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Psychology of upselling in hotels: here's what you need to know to sell more

Do guests' purchase decisions seem irrational? Use psychology and learn how to predict them!

How to use psychology to drive upselling in hotels | Smartpricing

Why do we often get seduced by discounts and special offers, ending up buying items or services we had not planned to purchase? What causes us to perceive a more expensive product as more effective than a cheaper one? And why does the word "free" seem to exert an almost magnetic appeal on us?

We think we are rational consumers, capable of logical decisions geared solely toward obtaining maximum utility. But this is not the case: according to recent research from Harvard University, 95 percent of purchasing decisions have to do with our unconscious.

Therefore, in order to sell successfully, it is necessary to know the psychological mechanisms underlying buying decisions identified by behavioral scientists. And even if they may seem irrational, they are in fact predictable.

Of course, upselling success in hotels is also influenced by consumers' psychological mechanisms. In this article, we will explore what they are and how to harness them to fine-tune upselling!

How do people make a purchase decision?

According to Daniel Kahneman, psychologist and Nobel laureate in economics, when the human brain has to make a decision, it has two available paths: slow thinking and fast thinking.

Slow thinking is the most strenuous because it is responsible for demanding mental activities such as reasoning or complex calculations and, therefore, requires considerable, continuous and voluntary cognitive effort.

Fast thinking, on the other hand, is automatically and unconsciously activated, requires very little energy and proceeds by association, quickly coming to a final conclusion.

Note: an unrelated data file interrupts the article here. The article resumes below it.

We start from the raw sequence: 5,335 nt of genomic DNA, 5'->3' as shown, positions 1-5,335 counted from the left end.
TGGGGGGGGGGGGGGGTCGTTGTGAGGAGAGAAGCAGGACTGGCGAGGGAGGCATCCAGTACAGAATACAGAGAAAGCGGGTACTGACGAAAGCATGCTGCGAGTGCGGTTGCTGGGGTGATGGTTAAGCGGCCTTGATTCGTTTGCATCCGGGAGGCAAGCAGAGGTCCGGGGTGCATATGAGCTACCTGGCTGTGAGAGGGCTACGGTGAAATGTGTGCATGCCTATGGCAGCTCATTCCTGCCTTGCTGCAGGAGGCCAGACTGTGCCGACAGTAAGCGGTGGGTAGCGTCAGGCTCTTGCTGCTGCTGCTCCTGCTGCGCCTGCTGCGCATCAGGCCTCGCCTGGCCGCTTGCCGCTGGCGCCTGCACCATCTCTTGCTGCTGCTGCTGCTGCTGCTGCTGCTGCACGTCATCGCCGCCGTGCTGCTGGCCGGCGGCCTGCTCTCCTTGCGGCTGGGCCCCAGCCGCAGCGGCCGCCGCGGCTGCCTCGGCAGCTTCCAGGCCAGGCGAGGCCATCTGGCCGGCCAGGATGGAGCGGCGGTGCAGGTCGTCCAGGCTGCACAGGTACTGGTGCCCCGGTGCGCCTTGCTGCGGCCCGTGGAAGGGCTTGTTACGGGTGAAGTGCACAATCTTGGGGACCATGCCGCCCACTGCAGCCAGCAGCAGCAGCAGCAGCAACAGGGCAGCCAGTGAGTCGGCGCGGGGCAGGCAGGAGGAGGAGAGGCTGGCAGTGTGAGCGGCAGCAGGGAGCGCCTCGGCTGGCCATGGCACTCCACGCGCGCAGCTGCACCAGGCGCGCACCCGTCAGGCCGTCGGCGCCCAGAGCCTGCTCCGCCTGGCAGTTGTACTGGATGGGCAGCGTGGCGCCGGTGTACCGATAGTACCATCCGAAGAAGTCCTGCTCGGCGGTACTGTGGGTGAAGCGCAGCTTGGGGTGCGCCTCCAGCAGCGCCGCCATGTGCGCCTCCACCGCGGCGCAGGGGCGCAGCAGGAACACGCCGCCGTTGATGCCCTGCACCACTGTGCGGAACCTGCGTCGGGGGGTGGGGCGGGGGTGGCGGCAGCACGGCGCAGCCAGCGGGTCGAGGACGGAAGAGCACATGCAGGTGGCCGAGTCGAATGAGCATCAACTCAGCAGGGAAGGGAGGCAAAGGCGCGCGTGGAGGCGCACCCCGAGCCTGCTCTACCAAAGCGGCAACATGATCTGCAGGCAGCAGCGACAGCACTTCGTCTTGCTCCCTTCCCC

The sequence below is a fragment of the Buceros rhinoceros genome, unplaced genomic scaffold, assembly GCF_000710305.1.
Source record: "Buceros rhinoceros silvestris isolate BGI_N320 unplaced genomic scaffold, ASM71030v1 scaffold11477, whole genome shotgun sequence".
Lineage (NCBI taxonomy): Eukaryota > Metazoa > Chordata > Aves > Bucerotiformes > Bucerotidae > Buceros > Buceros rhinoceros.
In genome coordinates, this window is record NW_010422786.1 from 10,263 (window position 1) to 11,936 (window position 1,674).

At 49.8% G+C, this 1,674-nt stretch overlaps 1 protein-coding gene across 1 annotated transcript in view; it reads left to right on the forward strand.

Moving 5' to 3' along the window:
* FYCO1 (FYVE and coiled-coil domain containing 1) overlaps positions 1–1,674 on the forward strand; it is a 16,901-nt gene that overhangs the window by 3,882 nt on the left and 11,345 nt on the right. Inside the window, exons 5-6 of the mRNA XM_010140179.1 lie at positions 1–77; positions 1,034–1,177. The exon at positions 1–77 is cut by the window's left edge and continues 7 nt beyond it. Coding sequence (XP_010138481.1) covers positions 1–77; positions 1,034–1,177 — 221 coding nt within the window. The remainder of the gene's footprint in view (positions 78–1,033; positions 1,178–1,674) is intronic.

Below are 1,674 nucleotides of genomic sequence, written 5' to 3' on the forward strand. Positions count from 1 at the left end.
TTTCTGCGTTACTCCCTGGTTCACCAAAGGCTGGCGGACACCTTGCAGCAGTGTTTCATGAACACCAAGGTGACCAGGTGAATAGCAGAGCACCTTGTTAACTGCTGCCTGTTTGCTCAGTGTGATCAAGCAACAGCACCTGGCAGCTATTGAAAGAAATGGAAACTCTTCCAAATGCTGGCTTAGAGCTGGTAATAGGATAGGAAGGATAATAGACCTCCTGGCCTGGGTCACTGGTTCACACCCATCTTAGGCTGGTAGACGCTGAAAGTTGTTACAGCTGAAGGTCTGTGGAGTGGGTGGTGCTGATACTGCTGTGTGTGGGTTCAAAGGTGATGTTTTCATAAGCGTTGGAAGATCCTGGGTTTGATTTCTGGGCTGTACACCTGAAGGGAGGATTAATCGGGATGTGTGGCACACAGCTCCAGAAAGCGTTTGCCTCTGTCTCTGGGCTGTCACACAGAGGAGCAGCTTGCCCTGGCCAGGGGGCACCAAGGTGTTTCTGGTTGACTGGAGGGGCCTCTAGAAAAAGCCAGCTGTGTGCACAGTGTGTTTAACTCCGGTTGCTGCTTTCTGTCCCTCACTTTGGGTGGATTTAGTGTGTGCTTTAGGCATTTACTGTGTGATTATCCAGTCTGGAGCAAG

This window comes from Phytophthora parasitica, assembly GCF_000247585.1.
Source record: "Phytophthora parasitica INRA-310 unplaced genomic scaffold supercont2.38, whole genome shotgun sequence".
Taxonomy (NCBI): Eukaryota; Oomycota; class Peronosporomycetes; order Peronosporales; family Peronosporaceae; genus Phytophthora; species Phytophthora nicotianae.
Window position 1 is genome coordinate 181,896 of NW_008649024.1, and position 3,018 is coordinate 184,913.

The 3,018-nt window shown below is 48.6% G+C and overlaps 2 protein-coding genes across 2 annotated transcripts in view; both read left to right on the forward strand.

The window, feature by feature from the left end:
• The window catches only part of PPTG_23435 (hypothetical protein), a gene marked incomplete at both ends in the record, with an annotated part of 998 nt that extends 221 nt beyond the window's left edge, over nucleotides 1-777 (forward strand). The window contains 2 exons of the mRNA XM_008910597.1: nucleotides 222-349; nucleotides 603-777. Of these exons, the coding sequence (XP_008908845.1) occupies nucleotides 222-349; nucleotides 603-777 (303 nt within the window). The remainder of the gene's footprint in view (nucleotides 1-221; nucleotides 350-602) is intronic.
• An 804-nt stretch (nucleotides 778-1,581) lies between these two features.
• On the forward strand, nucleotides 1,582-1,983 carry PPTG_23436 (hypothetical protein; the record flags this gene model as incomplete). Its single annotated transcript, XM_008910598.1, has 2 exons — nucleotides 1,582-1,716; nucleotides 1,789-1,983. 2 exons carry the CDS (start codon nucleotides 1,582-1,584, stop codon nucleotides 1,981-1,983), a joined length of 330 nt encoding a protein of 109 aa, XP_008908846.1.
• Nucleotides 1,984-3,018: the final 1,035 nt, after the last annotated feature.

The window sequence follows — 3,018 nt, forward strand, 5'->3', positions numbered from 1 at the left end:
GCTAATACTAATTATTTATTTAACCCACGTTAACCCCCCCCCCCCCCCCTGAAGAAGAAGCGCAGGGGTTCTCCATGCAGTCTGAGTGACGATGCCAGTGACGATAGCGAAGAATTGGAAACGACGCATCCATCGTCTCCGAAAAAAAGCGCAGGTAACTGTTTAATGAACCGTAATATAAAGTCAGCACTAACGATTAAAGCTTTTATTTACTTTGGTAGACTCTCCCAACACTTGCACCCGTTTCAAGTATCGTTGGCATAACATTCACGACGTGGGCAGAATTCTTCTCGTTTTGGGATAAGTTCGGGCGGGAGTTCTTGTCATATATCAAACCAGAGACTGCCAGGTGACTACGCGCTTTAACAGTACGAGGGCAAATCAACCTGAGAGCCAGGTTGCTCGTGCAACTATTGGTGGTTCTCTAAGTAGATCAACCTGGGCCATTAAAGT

Our brains are naturally programmed to select the "easiest" way, which is why fast thinking wins out when it comes to making a purchasing decision.

These fast mental processes are called "heuristics" or "cognitive shortcuts", and it is only by knowing them that you can influence purchasing decisions to your advantage.

The 3 most important cognitive shortcuts in decision-making

Cognitive shortcuts are universal but, very often, ignored. Below are the three most important ones to understand and apply strategically, with selected examples relating to the hotel context.

1) Availability

This shortcut is based on the ease with which a particular example or experience comes to mind. If something can be remembered quickly, it is perceived as more common or likely.

For example: if a guest easily remembers a positive experience they had with an extra service in the past, such as a spa treatment, they are more likely to consider purchasing a similar experience at your hotel. To take advantage of this shortcut, you could show reviews or testimonials from other guests who have enjoyed similar services and describe them. This can help you make the idea of booking such services more "available" in the customer's mind.

2) Representativeness

This is an automatic process by which people quickly associate a situation, product or service with a pre-existing image or concept in their brain. This shortcut leads individuals to perceive descriptions or offers that present more features in line with their mental representation as more useful and truthful.

For example: if a guest reads a detailed description of a package that includes gourmet dinners, exclusive spa access, and personalized extra services, they might perceive this offer as highly desirable and in line with their ideal representation of a luxury vacation, making them more likely to choose it.

Or, finding a package with images and descriptions that clearly represent the idea of a romantic getaway will lead guests to make predictions based on the similarity to what they already associate with a romantic experience (such as candlelight dinners, roses, or a luxury suite), making them more likely to purchase that package.

3) Anchoring and Adaption

This shortcut describes people's tendency to rely on an initial piece of information offered (the anchor) when making decisions, and then adjust their evaluations based on that information.

For example: If a hotel initially presents a high price for a luxury suite and then offers a slightly lower price for a similar package, guests may perceive the package as more advantageous, their perception being anchored by the higher initial price.

How to leverage psychology to upsell in hotels